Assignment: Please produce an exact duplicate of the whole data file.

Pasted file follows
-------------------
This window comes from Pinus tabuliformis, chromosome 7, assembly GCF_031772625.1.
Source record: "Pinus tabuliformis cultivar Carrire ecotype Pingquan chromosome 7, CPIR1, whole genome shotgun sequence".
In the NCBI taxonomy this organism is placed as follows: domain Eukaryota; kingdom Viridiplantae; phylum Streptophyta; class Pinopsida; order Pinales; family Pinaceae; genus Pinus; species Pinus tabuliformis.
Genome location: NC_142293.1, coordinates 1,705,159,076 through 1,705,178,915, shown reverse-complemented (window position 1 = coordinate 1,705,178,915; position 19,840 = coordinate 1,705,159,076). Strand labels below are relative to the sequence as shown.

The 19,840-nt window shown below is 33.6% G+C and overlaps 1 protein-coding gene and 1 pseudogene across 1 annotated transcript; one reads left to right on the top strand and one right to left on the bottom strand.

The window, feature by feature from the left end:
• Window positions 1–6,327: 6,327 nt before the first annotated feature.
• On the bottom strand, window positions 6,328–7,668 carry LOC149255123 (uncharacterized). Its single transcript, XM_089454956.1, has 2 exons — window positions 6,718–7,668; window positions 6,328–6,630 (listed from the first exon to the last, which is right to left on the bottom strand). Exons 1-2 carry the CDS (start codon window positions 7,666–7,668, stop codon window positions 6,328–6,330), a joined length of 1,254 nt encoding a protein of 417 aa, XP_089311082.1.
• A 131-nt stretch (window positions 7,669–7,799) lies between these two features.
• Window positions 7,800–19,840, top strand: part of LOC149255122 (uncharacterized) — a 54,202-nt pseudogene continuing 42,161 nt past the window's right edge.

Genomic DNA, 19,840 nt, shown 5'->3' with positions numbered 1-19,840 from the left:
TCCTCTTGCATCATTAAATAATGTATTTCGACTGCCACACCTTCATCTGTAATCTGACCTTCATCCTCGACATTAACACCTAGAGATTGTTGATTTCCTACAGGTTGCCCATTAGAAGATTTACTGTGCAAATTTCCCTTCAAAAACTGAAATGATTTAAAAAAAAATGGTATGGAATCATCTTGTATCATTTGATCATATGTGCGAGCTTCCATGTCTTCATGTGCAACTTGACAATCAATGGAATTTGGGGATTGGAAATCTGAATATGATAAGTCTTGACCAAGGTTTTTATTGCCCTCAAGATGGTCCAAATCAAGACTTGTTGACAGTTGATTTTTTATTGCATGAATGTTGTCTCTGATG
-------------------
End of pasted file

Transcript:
This window comes from Pinus tabuliformis, chromosome 7, assembly GCF_031772625.1.
Source record: "Pinus tabuliformis cultivar Carrire ecotype Pingquan chromosome 7, CPIR1, whole genome shotgun sequence".
In the NCBI taxonomy this organism is placed as follows: domain Eukaryota; kingdom Viridiplantae; phylum Streptophyta; class Pinopsida; order Pinales; family Pinaceae; genus Pinus; species Pinus tabuliformis.
Genome location: NC_142293.1, coordinates 1,705,159,076 through 1,705,178,915, shown reverse-complemented (window position 1 = coordinate 1,705,178,915; position 19,840 = coordinate 1,705,159,076). Strand labels below are relative to the sequence as shown.

The 19,840-nt window shown below is 33.6% G+C and overlaps 1 protein-coding gene and 1 pseudogene across 1 annotated transcript; one reads left to right on the top strand and one right to left on the bottom strand.

The window, feature by feature from the left end:
• Window positions 1–6,327: 6,327 nt before the first annotated feature.
• On the bottom strand, window positions 6,328–7,668 carry LOC149255123 (uncharacterized). Its single transcript, XM_089454956.1, has 2 exons — window positions 6,718–7,668; window positions 6,328–6,630 (listed from the first exon to the last, which is right to left on the bottom strand). Exons 1-2 carry the CDS (start codon window positions 7,666–7,668, stop codon window positions 6,328–6,330), a joined length of 1,254 nt encoding a protein of 417 aa, XP_089311082.1.
• A 131-nt stretch (window positions 7,669–7,799) lies between these two features.
• Window positions 7,800–19,840, top strand: part of LOC149255122 (uncharacterized) — a 54,202-nt pseudogene continuing 42,161 nt past the window's right edge.

Genomic DNA, 19,840 nt, shown 5'->3' with positions numbered 1-19,840 from the left:
TCCTCTTGCATCATTAAATAATGTATTTCGACTGCCACACCTTCATCTGTAATCTGACCTTCATCCTCGACATTAACACCTAGAGATTGTTGATTTCCTACAGGTTGCCCATTAGAAGATTTACTGTGCAAATTTCCCTTCAAAAACTGAAATGATTTAAAAAAAAATGGTATGGAATCATCTTGTATCATTTGATCATATGTGCGAGCTTCCATGTCTTCATGTGCAACTTGACAATCAATGGAATTTGGGGATTGGAAATCTGAATATGATAAGTCTTGACCAAGGTTTTTATTGCCCTCAAGATGGTCCAAATCAAGACTTGTTGACAGTTGATTTTTTATTGCATGAATGTTGTCTCTGATG